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Working hard

By: Jim Linsdau Placer Herald/News Messenger Sports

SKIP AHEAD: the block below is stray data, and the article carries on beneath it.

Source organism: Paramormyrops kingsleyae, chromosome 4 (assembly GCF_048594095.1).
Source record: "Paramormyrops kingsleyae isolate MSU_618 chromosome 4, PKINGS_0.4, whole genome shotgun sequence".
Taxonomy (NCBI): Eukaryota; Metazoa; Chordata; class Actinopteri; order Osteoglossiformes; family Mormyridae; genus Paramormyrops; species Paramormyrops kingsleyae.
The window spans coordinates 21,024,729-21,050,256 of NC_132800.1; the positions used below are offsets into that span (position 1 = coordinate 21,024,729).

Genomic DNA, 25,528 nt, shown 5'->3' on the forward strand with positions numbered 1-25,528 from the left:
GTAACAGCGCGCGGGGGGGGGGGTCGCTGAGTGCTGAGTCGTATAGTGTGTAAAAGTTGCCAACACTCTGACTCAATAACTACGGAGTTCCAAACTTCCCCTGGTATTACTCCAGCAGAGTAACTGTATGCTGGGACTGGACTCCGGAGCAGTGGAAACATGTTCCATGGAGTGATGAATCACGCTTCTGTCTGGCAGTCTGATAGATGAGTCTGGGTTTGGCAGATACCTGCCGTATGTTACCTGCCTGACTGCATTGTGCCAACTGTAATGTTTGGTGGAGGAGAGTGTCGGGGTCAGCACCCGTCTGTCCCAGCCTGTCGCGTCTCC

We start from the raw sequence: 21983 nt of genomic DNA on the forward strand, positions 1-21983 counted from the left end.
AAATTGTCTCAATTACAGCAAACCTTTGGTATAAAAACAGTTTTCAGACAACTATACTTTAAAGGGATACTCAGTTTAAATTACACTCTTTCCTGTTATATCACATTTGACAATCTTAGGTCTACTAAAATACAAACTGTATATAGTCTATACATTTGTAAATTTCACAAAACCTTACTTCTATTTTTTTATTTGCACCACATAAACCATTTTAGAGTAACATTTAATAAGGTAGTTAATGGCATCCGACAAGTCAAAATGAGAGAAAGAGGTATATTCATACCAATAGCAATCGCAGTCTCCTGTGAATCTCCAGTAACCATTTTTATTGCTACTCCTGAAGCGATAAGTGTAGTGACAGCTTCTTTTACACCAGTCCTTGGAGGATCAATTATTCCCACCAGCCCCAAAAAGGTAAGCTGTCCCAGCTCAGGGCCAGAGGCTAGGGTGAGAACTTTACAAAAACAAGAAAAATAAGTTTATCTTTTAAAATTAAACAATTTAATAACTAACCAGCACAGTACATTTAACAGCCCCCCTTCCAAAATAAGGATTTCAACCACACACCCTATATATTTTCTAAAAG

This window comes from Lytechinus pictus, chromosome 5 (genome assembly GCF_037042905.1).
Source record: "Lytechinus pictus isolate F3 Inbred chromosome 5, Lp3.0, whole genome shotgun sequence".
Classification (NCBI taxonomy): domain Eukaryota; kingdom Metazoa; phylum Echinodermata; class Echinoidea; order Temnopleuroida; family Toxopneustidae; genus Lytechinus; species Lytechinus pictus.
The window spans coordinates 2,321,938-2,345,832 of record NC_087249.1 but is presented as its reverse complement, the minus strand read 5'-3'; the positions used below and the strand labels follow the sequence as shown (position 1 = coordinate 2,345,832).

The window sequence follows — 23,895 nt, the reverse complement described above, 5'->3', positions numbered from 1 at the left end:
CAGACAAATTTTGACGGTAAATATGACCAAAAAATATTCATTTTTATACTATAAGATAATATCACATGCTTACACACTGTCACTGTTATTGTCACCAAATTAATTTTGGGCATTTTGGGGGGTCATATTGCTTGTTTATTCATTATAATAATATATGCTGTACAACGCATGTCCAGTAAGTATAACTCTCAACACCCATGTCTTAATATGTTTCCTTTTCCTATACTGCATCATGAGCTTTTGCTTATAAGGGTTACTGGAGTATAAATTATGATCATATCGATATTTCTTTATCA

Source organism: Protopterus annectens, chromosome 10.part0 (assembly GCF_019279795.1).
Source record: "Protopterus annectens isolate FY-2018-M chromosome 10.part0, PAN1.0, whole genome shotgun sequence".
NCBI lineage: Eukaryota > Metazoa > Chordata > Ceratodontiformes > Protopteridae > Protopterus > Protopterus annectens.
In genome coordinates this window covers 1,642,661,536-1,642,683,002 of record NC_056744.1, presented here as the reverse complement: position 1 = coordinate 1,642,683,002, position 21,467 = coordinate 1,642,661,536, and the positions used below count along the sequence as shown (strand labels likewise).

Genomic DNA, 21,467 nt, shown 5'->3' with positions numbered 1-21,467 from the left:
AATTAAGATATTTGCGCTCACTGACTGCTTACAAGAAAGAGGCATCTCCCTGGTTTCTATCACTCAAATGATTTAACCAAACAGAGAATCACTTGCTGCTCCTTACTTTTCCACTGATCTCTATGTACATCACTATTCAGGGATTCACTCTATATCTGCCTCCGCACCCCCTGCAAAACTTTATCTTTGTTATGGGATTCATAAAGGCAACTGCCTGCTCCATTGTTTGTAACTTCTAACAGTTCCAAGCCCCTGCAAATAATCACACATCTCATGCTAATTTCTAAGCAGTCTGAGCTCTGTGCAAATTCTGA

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In covering sports one often hears the phrase, “working hard.” It might strike the novice as odd that those playing games would be referred to as working hard, but that is what’s required to play, today. Of course, hard work has almost always been synonymous with athletics. Virtually all sports, with the exception of bridge, require physical exertion and mental concentration. Years ago, when athletic games weren’t the science they are today, those with great physical ability could compete without putting in the countless hours of practice sports now demand. Contemporary coaches are no longer guys from the school of hard knocks with little more knowledge than how to “whip players into shape.” Getting players into shape is still a big part of every program, but it’s only the beginning. Then comes the endless grind needed to achieve excellence. And excellence is the engine of winning. Today’s coach has to know his or her sport from top to bottom. They have to be able to evaluate players and translate that knowledge to fit the skills of their athletes. Then, they must gain the trust and buy-in of those players; no small task. Even individual sports, such as running, swimming, wrestling, and golf mean hours of training if one is going to compete. Team sports take it to another level requiring teamwork and cooperation, along with personal development. Those additional hours of sacrifice aren’t just for the marginal players, but for the exceptional, as well. Examples are true champions like football’s Payton Manning, basketball’s Michael Jordan, and Olympic swimmer Michael Phelps. They do not wear the symbols of excellence in their respective professions simply because they were gifted; they worked extra, long, hard hours to get there. Even on the prep level, it takes no less effort to earn a league banner to hang in the school gymnasium. Such achievements do not guarantee those who participated will go on to be millionaires, but it does indicate their willingness to give all they had in pursuit of being the best. Championships are not common, and careers in sports are rare, but the memories that come with knowing one was a part of something special can last a lifetime. Winning is great, and one can learn to be a winner, but there is no simple formula for victory. If there were, no one would lose and we would all be winners. But then, how would we measure how far we’ve come; what did we accomplish? For all but one there is only knowing each gave his or her best for the opportunity to be No. 1.Each faced the competition and made their opponents earn their successes, just as they earned theirs. Because all anyone can control is the commitment, dedication, and willingness to work hard.